“What was the Lorax? And why was it there? And why was it lifted and taken somewhere?” Police in San Diego are looking for answers to all these questions following a break-in at the home of the late Dr. Seuss.
Sometime between late March 24 and early March 26, thieves made off with a 2-foot-tall, 300-pound bronze statue of iconic Seuss character the Lorax, according to the San Diego Union-Tribune. Lark Grey Dimond-Cate, step-daughter of Theodore Geisel, a.k.a. Dr. Seuss, created the statue in 2002. Seuss’s widow, Audrey Geisel, who still lives on the estate, says the family was days away from installing security cameras, which may have given a clue to the identity of the thieves.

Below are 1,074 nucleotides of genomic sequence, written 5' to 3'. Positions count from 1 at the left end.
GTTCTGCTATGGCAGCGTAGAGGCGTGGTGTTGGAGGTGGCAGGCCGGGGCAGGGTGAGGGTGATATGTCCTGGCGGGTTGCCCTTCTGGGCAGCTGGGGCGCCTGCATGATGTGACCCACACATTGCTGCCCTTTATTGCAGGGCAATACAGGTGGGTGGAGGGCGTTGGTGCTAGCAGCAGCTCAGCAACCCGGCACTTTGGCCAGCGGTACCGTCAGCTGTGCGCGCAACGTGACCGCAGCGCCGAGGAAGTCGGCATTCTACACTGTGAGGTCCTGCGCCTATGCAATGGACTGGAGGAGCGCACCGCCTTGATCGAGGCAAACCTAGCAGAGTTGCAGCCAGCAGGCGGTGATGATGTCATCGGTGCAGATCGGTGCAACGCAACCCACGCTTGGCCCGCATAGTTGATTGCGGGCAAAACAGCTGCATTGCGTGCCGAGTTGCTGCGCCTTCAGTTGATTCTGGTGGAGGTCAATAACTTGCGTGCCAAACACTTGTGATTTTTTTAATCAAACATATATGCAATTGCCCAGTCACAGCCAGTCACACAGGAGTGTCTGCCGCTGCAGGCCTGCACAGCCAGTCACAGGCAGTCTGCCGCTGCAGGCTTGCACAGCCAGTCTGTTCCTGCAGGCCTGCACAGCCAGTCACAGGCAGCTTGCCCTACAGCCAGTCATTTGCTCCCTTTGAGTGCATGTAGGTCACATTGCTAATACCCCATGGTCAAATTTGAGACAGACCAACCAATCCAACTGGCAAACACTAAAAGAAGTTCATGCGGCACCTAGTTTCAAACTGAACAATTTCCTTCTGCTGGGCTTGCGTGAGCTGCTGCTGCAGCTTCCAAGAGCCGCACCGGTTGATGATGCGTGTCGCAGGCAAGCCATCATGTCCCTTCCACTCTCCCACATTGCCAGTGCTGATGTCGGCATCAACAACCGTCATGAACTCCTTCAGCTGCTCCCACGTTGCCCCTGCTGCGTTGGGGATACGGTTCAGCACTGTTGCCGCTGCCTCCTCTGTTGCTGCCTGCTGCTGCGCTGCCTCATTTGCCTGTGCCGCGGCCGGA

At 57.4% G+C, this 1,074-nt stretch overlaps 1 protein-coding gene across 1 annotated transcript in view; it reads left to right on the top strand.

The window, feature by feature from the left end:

Although Dimond-Cate told the source that her foundry could always re-cast the statue if the original is not found, it would not be the same. She expressed her concern that the statue was stolen for its bronze, and would be melted down for scrap.
The National Insurance Crime Bureau recently released a report showing metal thefts are on the rise across the country. Typical targets include copper wiring and catalytic converters, according to the agency, not the mythical environmental crusaders of famed children’s books.